My first log cabin restoration experience

This is the first cabin I worked on, when I was in college, around the year 2000 or so, which is actually what brought me to the small town of Union, West Virginia in the first place.

I spent an entire summer with my three brothers, and some friends doing all the demo work and plaster removal, etc., off of this old house. You couldn’t tell before we started, but there were logs hidden inside the old plaster walls.

This is how the house originally appeared. This was referred to as the Nellie Thomas house, because that’s the elderly who lived in it for years, but I’m not sure who all lived in it prior to that. The exterior is covered in board and batten siding, just like Willowbrook, and is circa 1854, when an addition was added to a preexisting log cabin. We don’t know how old the log cabin is, or who lived there. It has a cut limestone foundation and chimney, and appears to be pretty early “V notch” log joint construction. It faces, and sits in line with other houses on the street, which places it post 1800, since the town of Union was laid out at that time.

Inside was all plaster walls. Everywhere. The only indications it was a log house was the thickness of the walls, and also if you climbed into the closet under the stairs, you could see some logs.

Fun, fun.

This is where I discovered a hidden staircase behind a closed-off wall.

Walking up the staircase to nowhere….

Before and after shots. The staircase was re-opened, and made to function.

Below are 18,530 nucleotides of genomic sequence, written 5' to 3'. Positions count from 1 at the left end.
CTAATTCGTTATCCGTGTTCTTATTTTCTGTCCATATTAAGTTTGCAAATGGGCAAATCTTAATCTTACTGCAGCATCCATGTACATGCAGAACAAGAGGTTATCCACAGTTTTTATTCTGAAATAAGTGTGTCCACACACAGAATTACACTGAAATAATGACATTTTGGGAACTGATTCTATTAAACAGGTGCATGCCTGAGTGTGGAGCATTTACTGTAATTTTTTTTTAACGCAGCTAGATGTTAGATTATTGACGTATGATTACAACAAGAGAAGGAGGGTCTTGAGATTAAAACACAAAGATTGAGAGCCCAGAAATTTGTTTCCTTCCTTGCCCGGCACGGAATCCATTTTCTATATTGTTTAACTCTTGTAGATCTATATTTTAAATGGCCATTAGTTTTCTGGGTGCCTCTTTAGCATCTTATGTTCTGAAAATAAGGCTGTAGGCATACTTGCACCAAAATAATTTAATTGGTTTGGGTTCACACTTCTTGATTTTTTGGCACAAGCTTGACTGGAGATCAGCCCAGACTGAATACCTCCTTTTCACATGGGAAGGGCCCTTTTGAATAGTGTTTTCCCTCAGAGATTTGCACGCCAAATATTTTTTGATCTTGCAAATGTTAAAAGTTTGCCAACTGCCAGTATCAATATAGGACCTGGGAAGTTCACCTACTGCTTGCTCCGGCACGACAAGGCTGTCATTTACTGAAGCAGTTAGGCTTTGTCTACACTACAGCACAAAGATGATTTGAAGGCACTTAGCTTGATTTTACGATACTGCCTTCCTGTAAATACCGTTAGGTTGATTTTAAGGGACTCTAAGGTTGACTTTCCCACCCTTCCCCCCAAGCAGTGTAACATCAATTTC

The stripes on the logs are where the little slats of wood were nailed to the logs, to serve as the base for the 1850s plaster.

Some of the finds out of the walls. Those two brothers are now 29 and 33. The one sitting on my truck is Trey, the artist from New Orleans. The little girls to the right, we went to her wedding like 5 or 6 years ago.

A close up of the finds

Me, right, and my brother Austin, left. Man do I remember that UCF football conditioning uniform shirt…..

After all the demo was done, which took quite a while, the professionals took over and did a great job on the house, which we still enjoy today.

Some before and after pics:

Here’s how it appears now.

The inside came out great.

The hidden staircase was built right next to what was originally the exterior chimney of the log cabin, enclosed in 1854 with a post and beam addition, and the entire structure covered in board and batten, which was an expensive siding in 1854.

Fast forward 20 years. I appear to be having more fun now than I did back then:

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